How does Crusoe's actions on the island reflect the society of Britain in the 18th century?

iklan100 | Student

Defoe's 'Robinson Crusoe' was published in 1719, in the second decade of the 18th century in England/Britain. In a number of ways, according to scholars and critics of this work, the novel reflects some aspects of English/British society/social development at that time, in particular via Robinson Crusoe's activties/actions on the island when he is a castaway.

While it would be tedious to give  a very long answer in detail, about these aspects, and Im sure that with a little research and by refering to the text of the book itself you can find examples of each of these, basically these main aspects of British/English society/social beliefs and development/s are notable:

1. Colonial-- Britain was expanding its new-founded colonial possessions (which would reach full maturation in the 19th c) and its colonial administrators, colonists etc were in fact going all over the world precisely like Crusoe, 'settling' remote places.

2. Religious-- British society was still a religious one at that time, despite the growth of science and scepticism and slow decline of faith as the 'age of reason' soon began; and part of the 'colonizer's mission' was to bring (what was believed to be) the 'superior' virutes of Christianity to 'pagans' and 'savages', according to teh ideas of the time.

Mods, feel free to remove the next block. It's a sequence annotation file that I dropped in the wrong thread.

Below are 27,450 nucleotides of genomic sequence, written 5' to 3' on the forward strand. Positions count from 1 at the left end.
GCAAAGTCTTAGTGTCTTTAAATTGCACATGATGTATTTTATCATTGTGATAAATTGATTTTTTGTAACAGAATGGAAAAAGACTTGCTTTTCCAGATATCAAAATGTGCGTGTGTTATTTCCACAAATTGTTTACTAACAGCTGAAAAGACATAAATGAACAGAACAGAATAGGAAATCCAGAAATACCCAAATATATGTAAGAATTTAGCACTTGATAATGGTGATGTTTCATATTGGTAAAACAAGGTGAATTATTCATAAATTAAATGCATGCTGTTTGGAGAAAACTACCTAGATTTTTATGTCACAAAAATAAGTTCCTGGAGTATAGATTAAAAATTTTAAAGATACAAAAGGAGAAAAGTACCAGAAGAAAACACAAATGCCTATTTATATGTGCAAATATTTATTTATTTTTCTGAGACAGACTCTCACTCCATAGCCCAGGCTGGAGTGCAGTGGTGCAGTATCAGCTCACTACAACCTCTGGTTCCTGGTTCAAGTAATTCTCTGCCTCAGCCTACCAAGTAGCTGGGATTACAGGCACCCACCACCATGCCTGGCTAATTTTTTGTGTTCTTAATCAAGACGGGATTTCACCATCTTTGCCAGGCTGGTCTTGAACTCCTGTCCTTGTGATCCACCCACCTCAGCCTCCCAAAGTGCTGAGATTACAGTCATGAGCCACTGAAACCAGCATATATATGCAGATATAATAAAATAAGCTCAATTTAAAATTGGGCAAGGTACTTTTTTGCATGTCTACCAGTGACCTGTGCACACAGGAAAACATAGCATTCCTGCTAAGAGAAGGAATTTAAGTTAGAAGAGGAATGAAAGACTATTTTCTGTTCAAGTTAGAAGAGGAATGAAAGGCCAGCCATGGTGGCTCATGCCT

3. Moral-- linked to the above point, was the morality of Christianity, as practiced by British colonizers, who felt themselves to be more pious, virtuous and 'better' than other people/s whom they deemed savages; and it was also an imperative in their society at that time to introduce 'Christian moral virtues' to these remote/savage societies to relace their traditional ways and customs that were considered 'backward' and 'primitive' etc--a judgmental attitude.

4. Economic--the 18th c in Britain/Engand was one of many economic theories and of economic exopansionism, of the start or earliest inception of industrialization etc: and Robinson Crusoe is also shown as an innovative, 'productive' capitalist, 'developing'  the island ('his' island now) for maximum benefit.

These are the basic points and hope are helpful. Please refer below for aditional links etc.

Read the study guide:
Robinson Crusoe

Access hundreds of thousands of answers with a free trial.

Start Free Trial
Ask a Question